How Medical Supply Companies Can Take Charge with Digital
Many businesses today worry about being “Ubered” or “Amazoned” – that is, seeing their markets invaded by digital native upstarts that overturn traditional business models and value propositions. The healthcare industry’s complex supply chains and regulatory burdens seem to create a high wall that will discourage such disruption. Yet the reality is artificial intelligence (AI), machine learning, data analytics and intelligent automation, broadly known as digital technologies, are already disrupting healthcare by powering three key developments: consumerism; data management; and analytics.
Some leading medical supply chain companies already are embracing the demands and opportunities created by these forces to build closer relationships with their customers, to grow and defend market share, and to drive down costs and accelerate their revenue cycles. Here is just a sampling of ways in which medical suppliers can use digitally powered tools and strategies to address market trends to their advantage.
Medical supply companies traditionally have focused their efforts on successful order fulfillment. That’s changing. Industry leaders realize their customers now expect a great experience, not just a shipment. Further, these leaders recognize they are competing with companies such as Amazon and Apple that continually raise consumer expectations about what constitutes a great experience. And healthcare consumers matter: they are paying for increasingly larger shares of their healthcare through high deductible plans and/or assuming larger percentages of health premiums. They expect price transparency and real-time, intelligent, personalized service. It’s imperative medical suppliers begin to integrate digital technologies into their processes to deliver experiences that meet those expectations.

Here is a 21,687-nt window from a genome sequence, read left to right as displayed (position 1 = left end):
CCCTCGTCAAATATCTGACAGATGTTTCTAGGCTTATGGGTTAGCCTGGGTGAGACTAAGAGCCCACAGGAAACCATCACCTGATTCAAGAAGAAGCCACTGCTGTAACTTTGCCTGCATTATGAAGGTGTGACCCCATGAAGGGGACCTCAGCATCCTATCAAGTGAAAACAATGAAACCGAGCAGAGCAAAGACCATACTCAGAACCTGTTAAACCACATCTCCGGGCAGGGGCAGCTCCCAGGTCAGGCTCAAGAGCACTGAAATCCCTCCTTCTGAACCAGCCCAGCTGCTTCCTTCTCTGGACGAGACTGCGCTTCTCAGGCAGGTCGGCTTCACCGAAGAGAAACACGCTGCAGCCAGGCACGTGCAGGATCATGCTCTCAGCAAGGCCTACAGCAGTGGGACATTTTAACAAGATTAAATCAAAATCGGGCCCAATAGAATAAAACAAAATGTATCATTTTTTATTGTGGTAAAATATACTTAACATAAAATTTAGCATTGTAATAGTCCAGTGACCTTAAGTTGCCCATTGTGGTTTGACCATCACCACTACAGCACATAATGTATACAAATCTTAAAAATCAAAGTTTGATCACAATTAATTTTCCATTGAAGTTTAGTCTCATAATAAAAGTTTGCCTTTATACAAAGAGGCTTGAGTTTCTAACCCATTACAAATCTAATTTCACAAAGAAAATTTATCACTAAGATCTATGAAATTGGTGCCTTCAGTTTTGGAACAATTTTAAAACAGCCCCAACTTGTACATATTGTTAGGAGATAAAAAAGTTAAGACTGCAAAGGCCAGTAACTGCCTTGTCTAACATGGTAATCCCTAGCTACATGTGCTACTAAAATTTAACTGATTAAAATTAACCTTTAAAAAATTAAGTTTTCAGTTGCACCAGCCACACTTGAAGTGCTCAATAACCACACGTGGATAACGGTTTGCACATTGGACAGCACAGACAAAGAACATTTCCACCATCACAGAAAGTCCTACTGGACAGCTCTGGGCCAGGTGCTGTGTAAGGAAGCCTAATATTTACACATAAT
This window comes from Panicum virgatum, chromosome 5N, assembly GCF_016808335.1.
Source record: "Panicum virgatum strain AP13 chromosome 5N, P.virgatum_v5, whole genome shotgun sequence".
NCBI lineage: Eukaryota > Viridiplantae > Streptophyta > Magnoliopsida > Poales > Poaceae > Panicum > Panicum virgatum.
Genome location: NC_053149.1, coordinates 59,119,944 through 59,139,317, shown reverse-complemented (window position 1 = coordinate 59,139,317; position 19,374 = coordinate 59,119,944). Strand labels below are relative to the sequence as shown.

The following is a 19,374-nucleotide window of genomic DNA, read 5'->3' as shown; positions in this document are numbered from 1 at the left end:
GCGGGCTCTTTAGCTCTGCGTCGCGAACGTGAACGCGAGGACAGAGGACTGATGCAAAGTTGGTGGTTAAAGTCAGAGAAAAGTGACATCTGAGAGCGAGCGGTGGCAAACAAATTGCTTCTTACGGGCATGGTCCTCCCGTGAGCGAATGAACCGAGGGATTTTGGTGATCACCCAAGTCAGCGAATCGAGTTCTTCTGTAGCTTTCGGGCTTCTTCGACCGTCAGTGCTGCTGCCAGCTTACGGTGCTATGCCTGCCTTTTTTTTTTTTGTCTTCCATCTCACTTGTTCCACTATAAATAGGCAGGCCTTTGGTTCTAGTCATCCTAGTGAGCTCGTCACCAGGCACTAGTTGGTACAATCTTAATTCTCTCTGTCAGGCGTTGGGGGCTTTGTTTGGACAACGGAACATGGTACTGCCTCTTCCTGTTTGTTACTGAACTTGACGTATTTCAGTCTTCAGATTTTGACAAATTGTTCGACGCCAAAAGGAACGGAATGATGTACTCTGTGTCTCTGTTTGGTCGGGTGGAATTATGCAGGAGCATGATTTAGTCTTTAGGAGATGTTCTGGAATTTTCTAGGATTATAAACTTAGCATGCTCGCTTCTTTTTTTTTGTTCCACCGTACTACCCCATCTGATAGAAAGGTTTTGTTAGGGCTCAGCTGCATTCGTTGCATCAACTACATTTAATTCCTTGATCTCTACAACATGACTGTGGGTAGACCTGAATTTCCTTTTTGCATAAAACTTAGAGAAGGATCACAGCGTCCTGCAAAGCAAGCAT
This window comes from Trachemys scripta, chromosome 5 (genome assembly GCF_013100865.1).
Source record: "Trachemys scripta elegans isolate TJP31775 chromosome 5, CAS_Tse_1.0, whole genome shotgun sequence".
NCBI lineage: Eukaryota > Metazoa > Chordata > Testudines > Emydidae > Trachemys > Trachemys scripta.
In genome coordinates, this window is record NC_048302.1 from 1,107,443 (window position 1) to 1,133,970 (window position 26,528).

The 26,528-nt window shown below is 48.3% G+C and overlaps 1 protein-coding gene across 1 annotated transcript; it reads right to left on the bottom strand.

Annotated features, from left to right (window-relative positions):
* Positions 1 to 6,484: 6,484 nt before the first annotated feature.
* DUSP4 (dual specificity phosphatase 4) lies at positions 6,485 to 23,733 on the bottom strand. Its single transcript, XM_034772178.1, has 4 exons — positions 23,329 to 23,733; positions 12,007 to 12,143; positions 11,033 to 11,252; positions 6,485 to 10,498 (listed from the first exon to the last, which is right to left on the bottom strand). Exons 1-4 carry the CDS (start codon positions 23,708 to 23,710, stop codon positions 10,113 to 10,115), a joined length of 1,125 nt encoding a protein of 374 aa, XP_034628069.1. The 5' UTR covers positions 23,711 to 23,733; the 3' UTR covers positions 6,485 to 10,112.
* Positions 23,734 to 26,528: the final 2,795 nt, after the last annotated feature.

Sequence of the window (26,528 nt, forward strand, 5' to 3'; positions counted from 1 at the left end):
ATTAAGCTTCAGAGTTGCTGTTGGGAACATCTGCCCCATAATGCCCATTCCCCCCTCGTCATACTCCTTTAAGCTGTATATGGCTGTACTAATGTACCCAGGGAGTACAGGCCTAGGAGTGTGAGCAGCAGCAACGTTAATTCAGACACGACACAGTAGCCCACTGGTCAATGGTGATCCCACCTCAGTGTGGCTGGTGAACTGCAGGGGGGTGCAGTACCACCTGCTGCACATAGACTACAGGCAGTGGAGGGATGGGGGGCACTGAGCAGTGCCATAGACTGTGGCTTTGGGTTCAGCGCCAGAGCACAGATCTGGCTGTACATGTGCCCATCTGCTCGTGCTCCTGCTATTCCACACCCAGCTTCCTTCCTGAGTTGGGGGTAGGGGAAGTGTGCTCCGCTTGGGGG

Digital technologies today are mature enough to enable medical supply companies to consider customer-centric tactics and strategies like these:
– Personalized supply catalogs. It is possible today to dynamically create custom catalogs for patients based on their insurance benefits and help them make more-informed supply choices in line with their coverage, co-pays and deductibles. Ultimately, medical suppliers could help patients monitor their eligibility and benefits in real time, calculating and collecting a patient’s financial responsibility up front to streamline receivables while also providing a higher level of customer service.